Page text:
Benchmark Interest Rate
A benchmark interest rate is the term given to describe the average interest rate among Australia’s major four banks – ANZ, Commonwealth, NAB and Westpac. It is also the term commonly used to refer to the minimum interest rate investors will accept when investing in a non-Treasury security.
In the home loans market, however, the benchmark interest rate is a useful tool when comparing lenders and their mortgages. That’s because it provides a standard by which to measure other lender’s financial products.
How to choose the best mortgage
Typically, the big four lenders provide competitive interest rates on their products, but you’ll almost always find cheaper options by comparing home loans online at websites such as RateCity. You can find some of the best rates by:
- Visiting the compare home loans page at RateCity and searching for a mortgage to suit your circumstances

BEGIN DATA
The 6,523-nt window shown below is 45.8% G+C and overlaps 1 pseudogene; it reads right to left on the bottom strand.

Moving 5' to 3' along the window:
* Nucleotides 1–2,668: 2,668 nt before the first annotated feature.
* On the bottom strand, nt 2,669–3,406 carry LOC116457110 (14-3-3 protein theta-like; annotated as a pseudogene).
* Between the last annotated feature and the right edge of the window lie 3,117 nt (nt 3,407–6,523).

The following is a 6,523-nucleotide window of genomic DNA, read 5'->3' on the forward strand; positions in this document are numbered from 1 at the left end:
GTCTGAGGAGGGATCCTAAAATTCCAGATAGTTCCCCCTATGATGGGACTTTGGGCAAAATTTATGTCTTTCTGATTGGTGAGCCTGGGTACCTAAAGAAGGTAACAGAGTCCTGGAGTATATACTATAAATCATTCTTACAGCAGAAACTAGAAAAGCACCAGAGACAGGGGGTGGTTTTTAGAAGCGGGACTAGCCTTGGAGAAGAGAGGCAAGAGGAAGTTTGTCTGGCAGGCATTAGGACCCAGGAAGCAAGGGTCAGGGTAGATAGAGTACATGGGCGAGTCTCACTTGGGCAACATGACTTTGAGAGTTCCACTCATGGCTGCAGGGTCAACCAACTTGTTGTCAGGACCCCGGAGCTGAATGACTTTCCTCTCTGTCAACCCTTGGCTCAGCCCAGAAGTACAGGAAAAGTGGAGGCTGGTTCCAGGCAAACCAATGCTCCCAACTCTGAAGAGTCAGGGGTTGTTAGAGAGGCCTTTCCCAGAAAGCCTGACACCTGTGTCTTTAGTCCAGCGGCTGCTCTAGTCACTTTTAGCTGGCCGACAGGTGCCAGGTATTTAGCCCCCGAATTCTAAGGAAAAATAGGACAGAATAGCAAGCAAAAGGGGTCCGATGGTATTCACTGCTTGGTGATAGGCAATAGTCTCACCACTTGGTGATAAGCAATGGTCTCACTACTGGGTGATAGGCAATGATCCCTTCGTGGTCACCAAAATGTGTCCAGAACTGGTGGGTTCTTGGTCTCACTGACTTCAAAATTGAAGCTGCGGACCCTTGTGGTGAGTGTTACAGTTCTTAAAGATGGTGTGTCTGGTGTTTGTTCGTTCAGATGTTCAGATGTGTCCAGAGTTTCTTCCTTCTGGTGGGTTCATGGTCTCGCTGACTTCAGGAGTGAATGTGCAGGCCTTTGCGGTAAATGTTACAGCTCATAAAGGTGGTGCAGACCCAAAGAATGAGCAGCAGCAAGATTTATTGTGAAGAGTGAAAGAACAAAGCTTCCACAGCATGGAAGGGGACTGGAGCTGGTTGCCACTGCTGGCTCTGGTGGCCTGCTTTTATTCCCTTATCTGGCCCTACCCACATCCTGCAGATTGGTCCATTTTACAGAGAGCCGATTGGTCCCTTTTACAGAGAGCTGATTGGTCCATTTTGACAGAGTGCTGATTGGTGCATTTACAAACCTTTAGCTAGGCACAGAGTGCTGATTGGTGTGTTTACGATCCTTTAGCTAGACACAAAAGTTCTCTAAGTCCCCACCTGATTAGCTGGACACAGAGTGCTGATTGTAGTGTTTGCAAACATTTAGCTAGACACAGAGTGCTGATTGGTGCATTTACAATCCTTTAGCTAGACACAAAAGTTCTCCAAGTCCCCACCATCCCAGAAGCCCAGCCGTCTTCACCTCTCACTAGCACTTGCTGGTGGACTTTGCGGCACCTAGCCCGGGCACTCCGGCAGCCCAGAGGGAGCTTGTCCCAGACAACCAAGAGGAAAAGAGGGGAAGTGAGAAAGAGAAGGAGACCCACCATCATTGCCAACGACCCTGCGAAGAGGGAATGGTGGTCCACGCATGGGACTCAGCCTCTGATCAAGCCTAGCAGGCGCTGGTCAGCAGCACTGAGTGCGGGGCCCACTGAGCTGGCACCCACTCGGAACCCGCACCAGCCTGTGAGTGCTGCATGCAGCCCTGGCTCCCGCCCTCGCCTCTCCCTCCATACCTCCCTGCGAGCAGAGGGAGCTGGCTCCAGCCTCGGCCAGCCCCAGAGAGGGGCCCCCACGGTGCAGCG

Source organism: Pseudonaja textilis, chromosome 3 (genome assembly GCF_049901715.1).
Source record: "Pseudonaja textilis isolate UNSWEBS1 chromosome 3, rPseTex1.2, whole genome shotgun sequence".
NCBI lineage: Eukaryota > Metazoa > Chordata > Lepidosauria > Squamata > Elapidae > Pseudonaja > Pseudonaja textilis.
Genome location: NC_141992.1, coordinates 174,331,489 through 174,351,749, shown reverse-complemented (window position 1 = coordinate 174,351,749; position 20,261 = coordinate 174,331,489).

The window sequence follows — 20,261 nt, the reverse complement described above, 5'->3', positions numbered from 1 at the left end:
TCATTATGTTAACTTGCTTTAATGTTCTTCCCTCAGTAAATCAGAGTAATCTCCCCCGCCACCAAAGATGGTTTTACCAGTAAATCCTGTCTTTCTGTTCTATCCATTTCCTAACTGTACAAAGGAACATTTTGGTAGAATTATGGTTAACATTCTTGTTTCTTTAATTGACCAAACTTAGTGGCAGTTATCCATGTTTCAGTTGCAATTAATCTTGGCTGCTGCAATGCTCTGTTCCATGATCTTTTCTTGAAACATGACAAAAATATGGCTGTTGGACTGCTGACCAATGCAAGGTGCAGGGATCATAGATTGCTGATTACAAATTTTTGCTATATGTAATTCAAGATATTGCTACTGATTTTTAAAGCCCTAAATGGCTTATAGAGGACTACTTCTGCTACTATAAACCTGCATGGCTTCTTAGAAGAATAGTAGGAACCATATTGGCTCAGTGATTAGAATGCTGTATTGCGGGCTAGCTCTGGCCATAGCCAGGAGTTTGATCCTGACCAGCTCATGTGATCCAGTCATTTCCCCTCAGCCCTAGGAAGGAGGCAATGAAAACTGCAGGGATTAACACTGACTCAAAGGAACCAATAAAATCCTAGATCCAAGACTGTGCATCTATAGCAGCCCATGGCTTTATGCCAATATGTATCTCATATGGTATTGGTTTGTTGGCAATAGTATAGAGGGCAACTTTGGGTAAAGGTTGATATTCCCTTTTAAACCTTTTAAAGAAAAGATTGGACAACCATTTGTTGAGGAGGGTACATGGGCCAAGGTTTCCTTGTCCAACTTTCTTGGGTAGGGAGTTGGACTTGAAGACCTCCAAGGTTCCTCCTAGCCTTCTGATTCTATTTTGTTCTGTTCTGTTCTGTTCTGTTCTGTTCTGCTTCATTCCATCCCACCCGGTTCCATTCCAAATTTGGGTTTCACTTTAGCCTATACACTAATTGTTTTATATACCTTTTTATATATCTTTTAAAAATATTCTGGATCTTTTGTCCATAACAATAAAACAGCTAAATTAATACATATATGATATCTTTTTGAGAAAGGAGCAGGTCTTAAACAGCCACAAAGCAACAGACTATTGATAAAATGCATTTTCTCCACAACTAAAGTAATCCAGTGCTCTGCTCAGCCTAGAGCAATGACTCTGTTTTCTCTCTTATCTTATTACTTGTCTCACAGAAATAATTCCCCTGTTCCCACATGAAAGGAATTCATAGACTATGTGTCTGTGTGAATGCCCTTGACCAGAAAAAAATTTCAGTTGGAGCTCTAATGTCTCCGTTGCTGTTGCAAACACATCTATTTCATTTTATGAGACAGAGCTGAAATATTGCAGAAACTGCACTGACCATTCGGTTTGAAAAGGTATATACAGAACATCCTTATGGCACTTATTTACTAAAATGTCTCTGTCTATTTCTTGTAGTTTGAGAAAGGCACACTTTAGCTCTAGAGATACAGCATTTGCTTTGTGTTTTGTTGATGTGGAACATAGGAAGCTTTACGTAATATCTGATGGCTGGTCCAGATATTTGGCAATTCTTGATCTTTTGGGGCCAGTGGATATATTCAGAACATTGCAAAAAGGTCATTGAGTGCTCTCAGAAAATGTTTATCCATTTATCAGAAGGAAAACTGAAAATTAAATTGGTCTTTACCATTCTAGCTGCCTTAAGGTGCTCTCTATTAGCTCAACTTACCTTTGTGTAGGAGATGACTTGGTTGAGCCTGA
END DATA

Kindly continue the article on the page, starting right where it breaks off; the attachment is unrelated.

- Comparing fixed and variable rate home loans
- looking to the comparison rate to determine the real cost of the loan
- also comparing fees and features when weighing up home loan options, because they can really add up over time
- you can even visit RateCity’s Home Loan Guide for more information about finding the best home loan for your needs
Movements in the market
The benchmark interest rate also helps to determine rates across the broader home loans market, and similarly for credit cards, personal loans and the like. That’s because the major four banks typically hold around 80 percent of the Australian mortgage market and their decisions with regards to rate movements tend to be a catalyst for other lender’s decisions to move interest rates.
So if the Reserve Bank holds the cash rate steady for instance, but one or more of the major four banks increase their home loan interest rates – in turn lifting the benchmark interest rate – then it’s likely that other lenders will follow suit.
If rates increase as a result, borrowers may wish to consider refinancing to a low interest mortgage because by doing so they could save thousands of dollars over the life of the loan. Irrespective of rate movements borrowers would be wise to revisit their mortgage every year and compare it to what else is on the market, and of course using the benchmark interest rate as a guide.